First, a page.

We all know that people learn in different ways, but how often do we apply different approaches to teaching to ensure the best understanding, absorption and impact of the given lesson? Many of us have seen this first hand with the variances in the success of home-schooling during the COVID pandemic!
Coaching and mentoring, working with the individual, enables the mentee to grow and develop at their own pace, but larger-scale training often misses the mark. I heard an anecdote recently of an enterprise business delivering wide-scale training to its staff on 3 new tech platforms. The training agenda and pace was designed around a technical audience and failed to connect well with the non-technical trainees who just fell further behind in both understanding and adoption of the platforms. This generates unease in the trainees and can also cause dissatisfaction and a sense of failure which will have a detrimental impact on the workforce when the platform use becomes part of their BAU.
When training for non-technical users is labelled with a “data theme” additional limiting beliefs come into play. Many people assume “data = doing maths” and research has found at 20% of adults experience maths anxiety (The Maths Anxiety Trust 2018). Training on data subjects needs to be sensitive to this to overcome limiting fears and enable the trainee to learn in a positive way.
Some steps we have found are beneficial when supporting businesses who are on their journey to operate and grow with a data mindset, whether that is training on a new data platform or on new methodologies and approaches for using data in the business.
1. Understand the current level of knowledge.
Sounds like common sense, but many trainers assume a degree of data literacy and understanding in their attendees so throw in acronyms and more complex concepts. This can overwhelm and alienate the trainees, instead of building on the current understanding or knowledge gaps to have the required absorption of new information. Understanding your trainees’ knowledge base in the subject matter context gives you the opportunity to be relevant and therefore impactful in the training process.
2. Identify the learning style of your trainee and tailor your training accordingly.
The VARK model of learning styles identified 4 different types of learning that are relevant across all subject matter teachings.
The 4 different learning styles are:
Visual learners respond well to information presented in charts and diagrams, looking at the overall picture not drip-fed bits of knowledge
Read/write learners have a strong preference for the written word. They will most likely make copious amounts of notes to help their knowledge processing and recall of the content.
Kinesthetic (tactile) learners are hands-on. They are most successful when taking a physically active role in the learning process - traditional classroom learning does not have a strong impact on this group of learners.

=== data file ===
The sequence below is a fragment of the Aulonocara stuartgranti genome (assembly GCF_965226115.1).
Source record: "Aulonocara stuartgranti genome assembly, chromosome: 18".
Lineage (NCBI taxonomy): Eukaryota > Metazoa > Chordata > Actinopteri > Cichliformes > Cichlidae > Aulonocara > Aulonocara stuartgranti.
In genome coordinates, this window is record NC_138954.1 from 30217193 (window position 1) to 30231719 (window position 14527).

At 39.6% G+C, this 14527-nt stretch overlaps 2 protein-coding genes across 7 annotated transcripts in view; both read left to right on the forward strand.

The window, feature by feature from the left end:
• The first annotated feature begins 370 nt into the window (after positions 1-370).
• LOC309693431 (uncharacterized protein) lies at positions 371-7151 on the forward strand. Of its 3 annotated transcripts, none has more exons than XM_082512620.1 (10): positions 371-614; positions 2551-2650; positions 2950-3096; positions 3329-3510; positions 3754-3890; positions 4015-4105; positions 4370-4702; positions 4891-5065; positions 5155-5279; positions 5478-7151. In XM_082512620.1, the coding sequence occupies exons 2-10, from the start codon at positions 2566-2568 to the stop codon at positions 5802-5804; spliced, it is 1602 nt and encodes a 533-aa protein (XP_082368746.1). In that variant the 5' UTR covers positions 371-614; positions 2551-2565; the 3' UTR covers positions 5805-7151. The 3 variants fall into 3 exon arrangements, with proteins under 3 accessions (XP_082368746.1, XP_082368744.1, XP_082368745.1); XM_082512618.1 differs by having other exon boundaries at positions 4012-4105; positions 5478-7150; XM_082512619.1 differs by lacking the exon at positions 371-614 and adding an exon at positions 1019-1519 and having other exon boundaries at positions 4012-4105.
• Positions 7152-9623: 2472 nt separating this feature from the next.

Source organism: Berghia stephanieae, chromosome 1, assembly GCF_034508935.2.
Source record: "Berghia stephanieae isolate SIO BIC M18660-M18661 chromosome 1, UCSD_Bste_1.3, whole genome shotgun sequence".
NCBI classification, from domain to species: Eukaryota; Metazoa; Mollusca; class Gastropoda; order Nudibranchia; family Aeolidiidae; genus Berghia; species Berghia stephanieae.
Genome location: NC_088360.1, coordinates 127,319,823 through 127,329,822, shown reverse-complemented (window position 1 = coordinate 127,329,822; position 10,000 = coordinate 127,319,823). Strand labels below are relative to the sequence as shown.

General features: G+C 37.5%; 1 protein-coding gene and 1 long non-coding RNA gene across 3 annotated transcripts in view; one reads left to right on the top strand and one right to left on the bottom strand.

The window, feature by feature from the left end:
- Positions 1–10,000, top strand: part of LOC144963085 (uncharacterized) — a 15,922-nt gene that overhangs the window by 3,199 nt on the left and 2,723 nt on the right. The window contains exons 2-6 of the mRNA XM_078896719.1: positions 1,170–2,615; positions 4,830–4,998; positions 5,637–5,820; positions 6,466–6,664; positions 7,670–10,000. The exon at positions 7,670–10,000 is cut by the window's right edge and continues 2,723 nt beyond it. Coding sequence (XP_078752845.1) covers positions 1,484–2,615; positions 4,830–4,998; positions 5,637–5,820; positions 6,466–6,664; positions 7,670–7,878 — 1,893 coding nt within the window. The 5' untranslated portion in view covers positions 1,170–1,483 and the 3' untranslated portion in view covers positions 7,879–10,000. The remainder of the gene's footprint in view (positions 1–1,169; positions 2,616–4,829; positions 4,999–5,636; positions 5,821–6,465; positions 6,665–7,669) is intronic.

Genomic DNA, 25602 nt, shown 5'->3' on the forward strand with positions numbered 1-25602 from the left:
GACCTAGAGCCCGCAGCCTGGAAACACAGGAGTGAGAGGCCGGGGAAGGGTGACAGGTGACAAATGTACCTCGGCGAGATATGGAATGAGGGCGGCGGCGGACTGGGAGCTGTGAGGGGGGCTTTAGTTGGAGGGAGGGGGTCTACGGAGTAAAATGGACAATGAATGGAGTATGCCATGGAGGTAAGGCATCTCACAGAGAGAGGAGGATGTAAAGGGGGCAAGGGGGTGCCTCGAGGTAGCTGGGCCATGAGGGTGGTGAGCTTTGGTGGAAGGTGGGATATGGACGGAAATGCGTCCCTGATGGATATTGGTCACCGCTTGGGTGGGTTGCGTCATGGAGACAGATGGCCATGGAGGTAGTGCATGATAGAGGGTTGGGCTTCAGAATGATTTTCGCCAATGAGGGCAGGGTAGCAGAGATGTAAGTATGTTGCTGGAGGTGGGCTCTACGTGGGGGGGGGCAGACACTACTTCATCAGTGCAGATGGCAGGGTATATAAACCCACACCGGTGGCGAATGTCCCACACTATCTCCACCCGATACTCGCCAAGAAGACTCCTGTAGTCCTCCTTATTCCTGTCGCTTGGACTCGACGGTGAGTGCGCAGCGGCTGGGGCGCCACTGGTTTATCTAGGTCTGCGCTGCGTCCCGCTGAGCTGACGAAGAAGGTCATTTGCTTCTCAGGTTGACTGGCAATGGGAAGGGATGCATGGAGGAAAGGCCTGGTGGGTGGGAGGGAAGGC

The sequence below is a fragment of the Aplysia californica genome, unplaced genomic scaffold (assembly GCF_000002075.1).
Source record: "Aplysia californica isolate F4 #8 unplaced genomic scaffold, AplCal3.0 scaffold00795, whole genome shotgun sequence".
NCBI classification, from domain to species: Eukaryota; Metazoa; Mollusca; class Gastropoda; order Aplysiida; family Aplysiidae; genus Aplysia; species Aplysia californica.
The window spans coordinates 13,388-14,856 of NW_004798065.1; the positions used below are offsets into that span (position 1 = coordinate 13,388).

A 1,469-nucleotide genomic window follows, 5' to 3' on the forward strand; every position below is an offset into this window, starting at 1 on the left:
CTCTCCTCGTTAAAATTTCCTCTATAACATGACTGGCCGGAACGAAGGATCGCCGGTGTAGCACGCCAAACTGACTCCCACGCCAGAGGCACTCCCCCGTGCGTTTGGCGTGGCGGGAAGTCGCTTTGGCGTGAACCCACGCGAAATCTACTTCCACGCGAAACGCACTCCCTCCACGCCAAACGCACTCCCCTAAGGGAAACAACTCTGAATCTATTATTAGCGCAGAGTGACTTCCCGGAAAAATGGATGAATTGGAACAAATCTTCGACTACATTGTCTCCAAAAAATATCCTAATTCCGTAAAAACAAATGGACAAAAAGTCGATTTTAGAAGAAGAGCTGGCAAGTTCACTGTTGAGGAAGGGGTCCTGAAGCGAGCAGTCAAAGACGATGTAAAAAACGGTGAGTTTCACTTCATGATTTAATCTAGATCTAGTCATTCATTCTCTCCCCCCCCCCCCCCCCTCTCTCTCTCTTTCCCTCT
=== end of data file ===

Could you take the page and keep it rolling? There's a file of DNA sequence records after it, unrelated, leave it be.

Auditory learners are most successful when they hear information and discuss what has been learnt rather than writing it down.
Knowing an individual's learning style enables you to tailor your dissemination of information in the most impactful way.
The majority of data and tech platform training is hands-on (appealing to the kinesthetic learner especially), but for individuals who learn best in other ways, this can be a challenge. And I am not saying they won’t learn the platform, but it may just take longer and there may be more hurdles to successful understanding and adoption. Other teaching styles may need to be offered or incorporated to ensure the information is understood and absorbed such as through offering a mix of practical and written exercises, supporting with audio content not just presentation slides etc.
3. Disclose the why.
Anchoring the training into the real work environment is key. Why are the trainees being asked to learn a new platform or a new way of thinking? How does it fit into the bigger business environment and support the business mission? Articulating the “why” is often overlooked but is so important in increasing the trainees’ adoption of the new platform or methodologies.
4. Follow up on training.
It is easy to join a training session and then head back to the “day to day” and not put what has been taught into practice. It is also unlikely that from a single training session, a new skill or new way of working will be wholly adopted, so follow-ups with the trainees are key to identify what areas need further support or to reinforce the positive change from the training subject to drive adoption.
This is really important with data concepts when training non-technical or less data-literate individuals. Seeing how the concepts are successfully applied (or not) highlights focus areas for additional training and further enhancements.
When we work with businesses to support their evolution into leading and operating with a data mindset, we incorporate these principles into our training program designs delivering impact and positive change to ways of working. Get in touch if we can support your business on its journey to be data-driven.